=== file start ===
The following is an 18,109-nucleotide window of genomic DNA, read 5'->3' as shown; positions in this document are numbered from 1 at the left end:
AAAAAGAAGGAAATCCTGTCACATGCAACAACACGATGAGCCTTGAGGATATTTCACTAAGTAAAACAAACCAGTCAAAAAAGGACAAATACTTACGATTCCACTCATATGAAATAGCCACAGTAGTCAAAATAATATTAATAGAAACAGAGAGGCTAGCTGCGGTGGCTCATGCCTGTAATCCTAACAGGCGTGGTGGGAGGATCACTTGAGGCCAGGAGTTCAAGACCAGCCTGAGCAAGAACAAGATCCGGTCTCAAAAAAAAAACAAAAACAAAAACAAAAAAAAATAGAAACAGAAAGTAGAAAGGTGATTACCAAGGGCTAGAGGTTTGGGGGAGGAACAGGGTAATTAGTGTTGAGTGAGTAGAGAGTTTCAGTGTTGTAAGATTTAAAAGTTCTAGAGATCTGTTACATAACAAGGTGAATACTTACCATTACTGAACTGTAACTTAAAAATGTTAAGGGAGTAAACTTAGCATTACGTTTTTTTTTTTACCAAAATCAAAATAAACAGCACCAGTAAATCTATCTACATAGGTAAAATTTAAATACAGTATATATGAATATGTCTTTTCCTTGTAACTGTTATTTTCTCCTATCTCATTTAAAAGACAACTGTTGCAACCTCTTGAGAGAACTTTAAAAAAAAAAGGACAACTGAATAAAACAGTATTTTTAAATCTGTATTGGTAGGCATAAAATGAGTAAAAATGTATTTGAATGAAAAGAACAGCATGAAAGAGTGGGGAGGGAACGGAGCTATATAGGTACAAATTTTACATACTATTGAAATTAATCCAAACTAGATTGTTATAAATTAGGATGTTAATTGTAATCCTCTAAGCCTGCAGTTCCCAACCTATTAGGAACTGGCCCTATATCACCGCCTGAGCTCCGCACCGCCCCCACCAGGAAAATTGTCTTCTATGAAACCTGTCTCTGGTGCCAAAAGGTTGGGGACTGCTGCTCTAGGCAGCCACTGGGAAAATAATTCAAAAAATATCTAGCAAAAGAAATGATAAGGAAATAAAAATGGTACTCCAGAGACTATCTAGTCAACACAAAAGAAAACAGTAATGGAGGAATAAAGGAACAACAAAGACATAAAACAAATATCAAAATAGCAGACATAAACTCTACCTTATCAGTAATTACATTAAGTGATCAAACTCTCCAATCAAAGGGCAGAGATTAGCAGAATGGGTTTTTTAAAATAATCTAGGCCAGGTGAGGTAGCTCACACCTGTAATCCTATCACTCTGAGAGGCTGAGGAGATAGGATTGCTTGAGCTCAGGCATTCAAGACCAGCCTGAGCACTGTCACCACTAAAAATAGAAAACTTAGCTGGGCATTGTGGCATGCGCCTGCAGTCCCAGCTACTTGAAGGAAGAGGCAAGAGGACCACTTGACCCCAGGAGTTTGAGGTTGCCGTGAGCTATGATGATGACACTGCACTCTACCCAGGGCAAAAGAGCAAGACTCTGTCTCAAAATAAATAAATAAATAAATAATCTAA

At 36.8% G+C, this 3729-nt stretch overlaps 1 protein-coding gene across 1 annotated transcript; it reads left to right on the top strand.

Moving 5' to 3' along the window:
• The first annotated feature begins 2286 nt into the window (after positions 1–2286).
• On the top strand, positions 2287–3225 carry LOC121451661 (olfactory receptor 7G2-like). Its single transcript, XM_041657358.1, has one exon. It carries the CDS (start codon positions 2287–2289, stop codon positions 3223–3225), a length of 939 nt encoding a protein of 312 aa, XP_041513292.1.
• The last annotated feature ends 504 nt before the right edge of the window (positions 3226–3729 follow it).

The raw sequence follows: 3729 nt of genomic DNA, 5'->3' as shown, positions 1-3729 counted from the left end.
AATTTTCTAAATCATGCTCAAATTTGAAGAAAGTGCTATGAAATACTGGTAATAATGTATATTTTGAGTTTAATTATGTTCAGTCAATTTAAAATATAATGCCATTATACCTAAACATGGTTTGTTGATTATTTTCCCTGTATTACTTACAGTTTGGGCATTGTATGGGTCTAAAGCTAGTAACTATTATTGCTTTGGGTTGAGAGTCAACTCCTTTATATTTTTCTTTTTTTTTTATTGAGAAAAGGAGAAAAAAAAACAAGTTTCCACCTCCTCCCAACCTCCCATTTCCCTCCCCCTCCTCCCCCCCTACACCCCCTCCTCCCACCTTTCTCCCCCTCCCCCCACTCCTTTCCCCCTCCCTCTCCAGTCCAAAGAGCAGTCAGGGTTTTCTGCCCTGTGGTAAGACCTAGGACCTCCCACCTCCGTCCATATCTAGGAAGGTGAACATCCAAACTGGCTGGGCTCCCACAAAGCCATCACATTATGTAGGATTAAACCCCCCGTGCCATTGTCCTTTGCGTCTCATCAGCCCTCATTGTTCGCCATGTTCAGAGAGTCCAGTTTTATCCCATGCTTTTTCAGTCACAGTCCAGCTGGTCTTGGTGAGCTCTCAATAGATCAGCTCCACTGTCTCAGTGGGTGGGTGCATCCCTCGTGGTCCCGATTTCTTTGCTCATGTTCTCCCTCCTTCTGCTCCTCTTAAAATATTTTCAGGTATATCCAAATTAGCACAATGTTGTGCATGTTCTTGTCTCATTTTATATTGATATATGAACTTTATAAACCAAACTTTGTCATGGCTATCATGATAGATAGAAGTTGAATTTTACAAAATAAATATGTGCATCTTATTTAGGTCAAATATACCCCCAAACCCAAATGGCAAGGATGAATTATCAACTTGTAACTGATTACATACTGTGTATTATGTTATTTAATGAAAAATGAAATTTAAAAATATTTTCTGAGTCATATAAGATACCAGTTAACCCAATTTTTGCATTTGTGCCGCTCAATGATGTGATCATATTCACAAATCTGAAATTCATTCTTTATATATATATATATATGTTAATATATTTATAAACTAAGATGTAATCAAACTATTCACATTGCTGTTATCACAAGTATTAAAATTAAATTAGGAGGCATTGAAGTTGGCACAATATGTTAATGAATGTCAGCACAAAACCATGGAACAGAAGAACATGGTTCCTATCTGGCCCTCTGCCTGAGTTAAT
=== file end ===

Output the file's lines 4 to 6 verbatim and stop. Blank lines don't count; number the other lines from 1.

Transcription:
Moving 5' to 3' along the window:
• The first annotated feature begins 2286 nt into the window (after positions 1–2286).
• On the top strand, positions 2287–3225 carry LOC121451661 (olfactory receptor 7G2-like). Its single transcript, XM_041657358.1, has one exon. It carries the CDS (start codon positions 2287–2289, stop codon positions 3223–3225), a length of 939 nt encoding a protein of 312 aa, XP_041513292.1.